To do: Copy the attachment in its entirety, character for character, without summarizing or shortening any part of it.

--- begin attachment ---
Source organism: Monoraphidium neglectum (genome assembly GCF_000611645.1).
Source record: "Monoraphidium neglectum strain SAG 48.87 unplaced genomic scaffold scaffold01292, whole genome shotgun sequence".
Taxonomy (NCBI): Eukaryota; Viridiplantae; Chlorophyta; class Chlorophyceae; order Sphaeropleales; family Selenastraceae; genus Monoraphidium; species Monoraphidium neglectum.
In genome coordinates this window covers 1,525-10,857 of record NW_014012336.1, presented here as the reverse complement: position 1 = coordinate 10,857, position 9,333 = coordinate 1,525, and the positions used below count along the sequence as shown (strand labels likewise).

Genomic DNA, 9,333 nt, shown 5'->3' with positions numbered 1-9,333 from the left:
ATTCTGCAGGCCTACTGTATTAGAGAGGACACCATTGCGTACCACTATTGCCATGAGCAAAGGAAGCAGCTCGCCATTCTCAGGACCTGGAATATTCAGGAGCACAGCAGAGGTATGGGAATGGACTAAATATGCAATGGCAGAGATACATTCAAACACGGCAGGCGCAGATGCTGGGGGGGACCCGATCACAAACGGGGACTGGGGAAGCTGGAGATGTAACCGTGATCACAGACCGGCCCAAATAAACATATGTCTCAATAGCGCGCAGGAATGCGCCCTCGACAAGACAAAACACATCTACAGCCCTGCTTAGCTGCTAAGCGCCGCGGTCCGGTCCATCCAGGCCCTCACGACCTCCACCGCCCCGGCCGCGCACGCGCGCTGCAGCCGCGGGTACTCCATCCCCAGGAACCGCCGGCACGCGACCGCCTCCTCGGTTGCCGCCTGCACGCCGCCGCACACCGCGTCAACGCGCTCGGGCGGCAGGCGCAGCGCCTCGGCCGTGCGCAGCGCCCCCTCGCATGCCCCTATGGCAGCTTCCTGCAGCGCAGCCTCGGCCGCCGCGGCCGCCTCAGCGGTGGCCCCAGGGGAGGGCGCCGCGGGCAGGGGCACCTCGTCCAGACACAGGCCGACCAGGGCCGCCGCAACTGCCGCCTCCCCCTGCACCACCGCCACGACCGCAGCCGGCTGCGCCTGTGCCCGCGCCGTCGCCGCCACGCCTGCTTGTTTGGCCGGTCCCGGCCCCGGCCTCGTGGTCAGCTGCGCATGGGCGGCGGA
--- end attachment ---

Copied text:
Source organism: Monoraphidium neglectum (genome assembly GCF_000611645.1).
Source record: "Monoraphidium neglectum strain SAG 48.87 unplaced genomic scaffold scaffold01292, whole genome shotgun sequence".
Taxonomy (NCBI): Eukaryota; Viridiplantae; Chlorophyta; class Chlorophyceae; order Sphaeropleales; family Selenastraceae; genus Monoraphidium; species Monoraphidium neglectum.
In genome coordinates this window covers 1,525-10,857 of record NW_014012336.1, presented here as the reverse complement: position 1 = coordinate 10,857, position 9,333 = coordinate 1,525, and the positions used below count along the sequence as shown (strand labels likewise).

Genomic DNA, 9,333 nt, shown 5'->3' with positions numbered 1-9,333 from the left:
ATTCTGCAGGCCTACTGTATTAGAGAGGACACCATTGCGTACCACTATTGCCATGAGCAAAGGAAGCAGCTCGCCATTCTCAGGACCTGGAATATTCAGGAGCACAGCAGAGGTATGGGAATGGACTAAATATGCAATGGCAGAGATACATTCAAACACGGCAGGCGCAGATGCTGGGGGGGACCCGATCACAAACGGGGACTGGGGAAGCTGGAGATGTAACCGTGATCACAGACCGGCCCAAATAAACATATGTCTCAATAGCGCGCAGGAATGCGCCCTCGACAAGACAAAACACATCTACAGCCCTGCTTAGCTGCTAAGCGCCGCGGTCCGGTCCATCCAGGCCCTCACGACCTCCACCGCCCCGGCCGCGCACGCGCGCTGCAGCCGCGGGTACTCCATCCCCAGGAACCGCCGGCACGCGACCGCCTCCTCGGTTGCCGCCTGCACGCCGCCGCACACCGCGTCAACGCGCTCGGGCGGCAGGCGCAGCGCCTCGGCCGTGCGCAGCGCCCCCTCGCATGCCCCTATGGCAGCTTCCTGCAGCGCAGCCTCGGCCGCCGCGGCCGCCTCAGCGGTGGCCCCAGGGGAGGGCGCCGCGGGCAGGGGCACCTCGTCCAGACACAGGCCGACCAGGGCCGCCGCAACTGCCGCCTCCCCCTGCACCACCGCCACGACCGCAGCCGGCTGCGCCTGTGCCCGCGCCGTCGCCGCCACGCCTGCTTGTTTGGCCGGTCCCGGCCCCGGCCTCGTGGTCAGCTGCGCATGGGCGGCGGA